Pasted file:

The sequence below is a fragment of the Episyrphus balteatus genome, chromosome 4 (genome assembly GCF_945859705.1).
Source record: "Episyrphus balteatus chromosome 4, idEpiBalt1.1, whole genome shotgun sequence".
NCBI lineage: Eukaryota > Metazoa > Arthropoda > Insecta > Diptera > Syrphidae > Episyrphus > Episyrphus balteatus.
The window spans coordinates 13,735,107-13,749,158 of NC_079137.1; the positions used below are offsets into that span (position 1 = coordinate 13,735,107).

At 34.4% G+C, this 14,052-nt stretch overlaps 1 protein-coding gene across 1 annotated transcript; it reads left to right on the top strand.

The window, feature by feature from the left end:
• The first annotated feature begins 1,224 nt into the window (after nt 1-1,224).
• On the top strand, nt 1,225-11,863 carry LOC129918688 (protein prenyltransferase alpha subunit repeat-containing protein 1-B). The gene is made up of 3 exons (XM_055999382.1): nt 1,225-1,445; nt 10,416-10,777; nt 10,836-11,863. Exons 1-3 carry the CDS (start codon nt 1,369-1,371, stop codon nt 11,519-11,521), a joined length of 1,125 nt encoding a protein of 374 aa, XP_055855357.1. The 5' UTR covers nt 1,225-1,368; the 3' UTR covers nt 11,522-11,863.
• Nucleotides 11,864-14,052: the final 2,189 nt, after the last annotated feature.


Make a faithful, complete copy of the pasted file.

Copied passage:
The sequence below is a fragment of the Episyrphus balteatus genome, chromosome 4 (genome assembly GCF_945859705.1).
Source record: "Episyrphus balteatus chromosome 4, idEpiBalt1.1, whole genome shotgun sequence".
NCBI lineage: Eukaryota > Metazoa > Arthropoda > Insecta > Diptera > Syrphidae > Episyrphus > Episyrphus balteatus.
The window spans coordinates 13,735,107-13,749,158 of NC_079137.1; the positions used below are offsets into that span (position 1 = coordinate 13,735,107).

At 34.4% G+C, this 14,052-nt stretch overlaps 1 protein-coding gene across 1 annotated transcript; it reads left to right on the top strand.

The window, feature by feature from the left end:
• The first annotated feature begins 1,224 nt into the window (after nt 1-1,224).
• On the top strand, nt 1,225-11,863 carry LOC129918688 (protein prenyltransferase alpha subunit repeat-containing protein 1-B). The gene is made up of 3 exons (XM_055999382.1): nt 1,225-1,445; nt 10,416-10,777; nt 10,836-11,863. Exons 1-3 carry the CDS (start codon nt 1,369-1,371, stop codon nt 11,519-11,521), a joined length of 1,125 nt encoding a protein of 374 aa, XP_055855357.1. The 5' UTR covers nt 1,225-1,368; the 3' UTR covers nt 11,522-11,863.
• Nucleotides 11,864-14,052: the final 2,189 nt, after the last annotated feature.